D – Depression – Part One

 

Recognising Depression

It is now understood that one in four of us will suffer from depression at some stage in our lives. That is a pretty high statistic and so it can do no harm to be able to recognise some of the common symptoms of the onset of depression.  The following changes in mood or behaviour may be indications of depression.  If you are suffering from any of the following for more than a couple of weeks it is advisable to seek help and advice:

  • Feelings of helplessness and hopelessness. A bleak outlook—nothing will ever get better and there’s nothing you can do to improve your situation.
  • Loss of interest in daily activities. No interest in former hobbies, pastimes, social activities, or sex. You’ve lost your ability to feel joy and pleasure.
  • Appetite or weight changes. Significant weight loss or weight gain—a change of more than 5% of body weight in a month.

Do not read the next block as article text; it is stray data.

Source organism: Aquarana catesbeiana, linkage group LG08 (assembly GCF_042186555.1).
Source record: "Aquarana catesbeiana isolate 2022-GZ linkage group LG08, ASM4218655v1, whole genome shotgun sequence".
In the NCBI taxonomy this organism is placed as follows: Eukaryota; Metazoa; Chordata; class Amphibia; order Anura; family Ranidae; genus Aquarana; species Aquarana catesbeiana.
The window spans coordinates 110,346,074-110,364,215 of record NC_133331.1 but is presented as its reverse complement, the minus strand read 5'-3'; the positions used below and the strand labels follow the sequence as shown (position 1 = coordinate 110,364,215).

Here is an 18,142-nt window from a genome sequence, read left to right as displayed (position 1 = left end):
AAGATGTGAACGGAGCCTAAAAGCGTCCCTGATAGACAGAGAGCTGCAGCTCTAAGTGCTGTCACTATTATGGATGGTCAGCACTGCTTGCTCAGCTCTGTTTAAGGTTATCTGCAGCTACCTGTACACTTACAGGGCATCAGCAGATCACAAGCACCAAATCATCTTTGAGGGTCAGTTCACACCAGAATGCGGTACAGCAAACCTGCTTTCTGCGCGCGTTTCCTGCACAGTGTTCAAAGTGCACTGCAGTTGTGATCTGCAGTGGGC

• Sleep changes. Either insomnia, especially waking in the early hours of the morning, or oversleeping (also known as hypersomnia).
  • Anger or irritability. Feeling agitated, restless, or even violent. Your tolerance level is low, your temper short, and everything and everyone gets on your nerves.
  • Loss of energy. Feeling fatigued, sluggish, and physically drained. Your whole body may feel heavy, and even small tasks are exhausting or take longer to complete.
  • Self-loathing. Strong feelings of worthlessness or guilt. You harshly criticize yourself for perceived faults and mistakes.
  • Reckless behaviour. You engage in escapist behaviour such as substance abuse, compulsive gambling, reckless driving, or dangerous sports.
  • Concentration problems. Trouble focusing, making decisions, or remembering things.
  • Unexplained aches and pains. An increase in physical complaints such as headaches, back pain, aching muscles, and stomach pain.

There is no need to feel any shame or embarrassment associated with suffering from depression.  Depression, like asthma or a broken leg, is a medical condition, and like any medical condition it responds much better to prompt diagnosis and treatment. If you suspect that either your or somebody you know may be suffering from low mood or depression, a visit to your doctor is always a good idea. 

For information about how to avoid depression please look out for my blog entitled “Avoiding Depression” on Saturday.

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